Saturday, 17 September 2016

Classic Movie Review: Black Swan (2010)

Artistic and unsettling, Black Swan is a prime example of Darren Aronofsky's ability to create an uncomfortable and distressing film experience that audiences simply can't turn away from. Through a twisted and dark artistic lens, this movie asks one important question: how far will someone go for perfection? Through an overemphasized and dark view of the world of ballet, we receive a twisted and psychological flick that leaves us questioning our own emotional and mental states.

Nina (Natalie Portman) is an aspiring and dedicated ballerina whose entire life is ruled by her pursuits in the art form. When her company begins production on Tchaikovsky's Swan Lake, Nina becomes the front-runner for the role of the White Swan, however her lacking range restricts her from playing the contrasting Black Swan. Competition begins as Lily (Mila Kunis) assumes this opposite role, and we begin to glimpse into Nina's dark emotional distress and mental illness as she vies for perfection in her performance.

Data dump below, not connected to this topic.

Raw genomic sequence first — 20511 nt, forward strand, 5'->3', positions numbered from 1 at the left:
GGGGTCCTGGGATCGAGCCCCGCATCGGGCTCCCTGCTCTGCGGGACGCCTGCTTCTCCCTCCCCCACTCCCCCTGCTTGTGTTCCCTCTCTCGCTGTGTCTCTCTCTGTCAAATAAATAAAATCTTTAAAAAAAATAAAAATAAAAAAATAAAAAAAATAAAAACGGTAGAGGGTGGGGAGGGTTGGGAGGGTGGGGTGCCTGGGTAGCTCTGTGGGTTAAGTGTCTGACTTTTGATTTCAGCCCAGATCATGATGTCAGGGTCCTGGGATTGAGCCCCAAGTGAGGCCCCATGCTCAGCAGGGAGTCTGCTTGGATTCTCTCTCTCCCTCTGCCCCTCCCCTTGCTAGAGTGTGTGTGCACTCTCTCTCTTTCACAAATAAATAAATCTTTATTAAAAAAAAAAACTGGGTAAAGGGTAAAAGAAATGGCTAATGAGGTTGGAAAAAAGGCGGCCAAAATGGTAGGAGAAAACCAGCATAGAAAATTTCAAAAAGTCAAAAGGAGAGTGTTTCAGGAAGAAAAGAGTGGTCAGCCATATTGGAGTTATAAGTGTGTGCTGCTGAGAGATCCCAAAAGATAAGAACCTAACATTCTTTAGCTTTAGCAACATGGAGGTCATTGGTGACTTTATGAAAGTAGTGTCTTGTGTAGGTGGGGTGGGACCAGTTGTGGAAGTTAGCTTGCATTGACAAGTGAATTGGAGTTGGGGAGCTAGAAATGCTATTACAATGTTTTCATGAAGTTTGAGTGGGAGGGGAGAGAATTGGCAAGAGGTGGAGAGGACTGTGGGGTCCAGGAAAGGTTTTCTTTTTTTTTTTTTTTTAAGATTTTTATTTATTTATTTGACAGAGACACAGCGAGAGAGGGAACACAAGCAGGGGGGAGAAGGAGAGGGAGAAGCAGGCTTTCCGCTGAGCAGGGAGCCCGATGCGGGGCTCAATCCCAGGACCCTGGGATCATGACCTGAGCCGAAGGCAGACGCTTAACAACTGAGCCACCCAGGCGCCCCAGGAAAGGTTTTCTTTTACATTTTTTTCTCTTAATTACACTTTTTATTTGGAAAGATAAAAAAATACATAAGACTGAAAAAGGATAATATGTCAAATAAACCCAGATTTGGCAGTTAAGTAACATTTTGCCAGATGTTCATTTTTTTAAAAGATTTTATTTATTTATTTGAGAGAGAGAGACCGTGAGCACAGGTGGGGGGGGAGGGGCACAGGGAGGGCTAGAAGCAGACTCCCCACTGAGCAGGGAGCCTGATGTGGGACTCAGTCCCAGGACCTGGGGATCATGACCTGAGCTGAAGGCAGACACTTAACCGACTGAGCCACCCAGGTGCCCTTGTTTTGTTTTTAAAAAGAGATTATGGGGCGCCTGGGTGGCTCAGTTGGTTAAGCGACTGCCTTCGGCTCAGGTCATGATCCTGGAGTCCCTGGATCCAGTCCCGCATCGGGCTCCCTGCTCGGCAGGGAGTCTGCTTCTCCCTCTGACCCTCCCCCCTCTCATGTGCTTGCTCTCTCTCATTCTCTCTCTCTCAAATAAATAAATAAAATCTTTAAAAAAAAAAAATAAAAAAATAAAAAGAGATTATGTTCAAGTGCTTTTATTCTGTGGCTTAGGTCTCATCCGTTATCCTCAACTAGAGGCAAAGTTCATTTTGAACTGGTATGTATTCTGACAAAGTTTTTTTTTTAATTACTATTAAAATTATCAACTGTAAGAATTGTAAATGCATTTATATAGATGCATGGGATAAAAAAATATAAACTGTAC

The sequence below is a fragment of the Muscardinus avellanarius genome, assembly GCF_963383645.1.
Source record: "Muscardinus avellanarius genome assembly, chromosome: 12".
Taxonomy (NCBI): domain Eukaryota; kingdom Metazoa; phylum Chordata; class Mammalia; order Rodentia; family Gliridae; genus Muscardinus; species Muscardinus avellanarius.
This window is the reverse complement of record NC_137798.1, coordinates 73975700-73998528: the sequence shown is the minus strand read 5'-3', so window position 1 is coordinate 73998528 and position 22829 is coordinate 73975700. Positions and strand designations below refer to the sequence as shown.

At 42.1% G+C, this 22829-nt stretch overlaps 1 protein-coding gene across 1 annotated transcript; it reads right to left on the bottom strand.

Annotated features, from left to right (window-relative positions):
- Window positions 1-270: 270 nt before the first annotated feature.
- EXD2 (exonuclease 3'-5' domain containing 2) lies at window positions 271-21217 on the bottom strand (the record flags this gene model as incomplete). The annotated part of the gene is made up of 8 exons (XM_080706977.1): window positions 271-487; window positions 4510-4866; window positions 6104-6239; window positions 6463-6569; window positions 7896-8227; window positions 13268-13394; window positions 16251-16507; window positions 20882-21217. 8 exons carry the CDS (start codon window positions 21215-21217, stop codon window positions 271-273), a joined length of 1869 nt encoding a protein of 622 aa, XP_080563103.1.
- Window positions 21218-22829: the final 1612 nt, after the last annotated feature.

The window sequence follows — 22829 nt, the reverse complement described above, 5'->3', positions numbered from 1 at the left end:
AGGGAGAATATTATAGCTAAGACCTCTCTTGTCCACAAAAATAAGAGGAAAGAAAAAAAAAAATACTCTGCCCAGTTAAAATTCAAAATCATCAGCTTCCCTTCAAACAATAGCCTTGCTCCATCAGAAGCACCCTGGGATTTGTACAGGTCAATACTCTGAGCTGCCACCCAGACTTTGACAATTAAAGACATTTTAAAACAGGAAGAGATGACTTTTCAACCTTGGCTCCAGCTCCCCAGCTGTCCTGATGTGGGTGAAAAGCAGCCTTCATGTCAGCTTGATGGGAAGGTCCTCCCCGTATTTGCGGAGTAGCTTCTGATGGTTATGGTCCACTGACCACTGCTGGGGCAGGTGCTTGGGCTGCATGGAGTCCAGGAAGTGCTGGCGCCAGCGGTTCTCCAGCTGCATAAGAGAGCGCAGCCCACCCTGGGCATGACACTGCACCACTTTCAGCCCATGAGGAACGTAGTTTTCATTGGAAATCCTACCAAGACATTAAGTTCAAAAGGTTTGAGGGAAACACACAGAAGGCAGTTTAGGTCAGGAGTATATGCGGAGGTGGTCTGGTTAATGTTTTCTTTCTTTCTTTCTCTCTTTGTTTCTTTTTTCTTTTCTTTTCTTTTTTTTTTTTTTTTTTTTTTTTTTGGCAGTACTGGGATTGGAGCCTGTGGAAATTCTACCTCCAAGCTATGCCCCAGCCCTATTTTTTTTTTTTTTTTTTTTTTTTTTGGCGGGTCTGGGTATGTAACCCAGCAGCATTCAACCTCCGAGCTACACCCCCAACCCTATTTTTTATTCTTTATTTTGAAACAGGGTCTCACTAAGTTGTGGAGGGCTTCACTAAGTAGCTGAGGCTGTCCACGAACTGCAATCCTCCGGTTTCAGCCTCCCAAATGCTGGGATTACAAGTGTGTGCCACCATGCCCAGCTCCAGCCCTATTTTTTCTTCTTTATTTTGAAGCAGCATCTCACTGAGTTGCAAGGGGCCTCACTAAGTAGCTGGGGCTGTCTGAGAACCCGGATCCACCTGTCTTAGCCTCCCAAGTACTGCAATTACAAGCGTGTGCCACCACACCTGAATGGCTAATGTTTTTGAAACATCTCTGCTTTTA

An obvious starting point in an analysis of Black Swan is its artistic style. This film is Aronofsky at his best; assuming his token surreal and disturbing style in creating a truly beautiful and dark flick. The style of the film can be seen as a reflection of Nina's psychological distress, and as she spirals further downwards in her mental state, the artistic form of the film follows suit. As the movie progresses it becomes increasingly surreal and figurative as we glimpse deeper into Nina's emotional schizophrenia and anxiety. Basically, expect to come out of this movie questioning whether anything actually happened or not. But not in a clichéd kind of way.

Just as beautiful as the film's style is the acting in the movie, and not without recognition. Natalie Portman's incredible portrayal of the twisted and tormented Nina snagged her the Academy Award for Best Actress, with Mila Kunis also receiving praise for her performance as Nina's twisted counterpart Lily. Natalie Portman's ability to convey such a wide range of emotions in this movie, from love and lust to schizophrenia, ultimately creates an incredibly dynamic and diverse character out of Nina.

Much like Aronofsky's other movies (Requiem for a Dream, Pi), Black Swan is disturbing and uncomfortable, but ultimately impossible to stop watching. We as the audience get to see the dark embodiments of Nina's struggling mental, emotional and sexual states, and respectively feel almost as messed up as Nina by the end of the movie. Grim and beautiful, Black Swan is definitely not just a boring film about ballet. As Nina states at the climax of the movie, "I was perfect". And the film was too.

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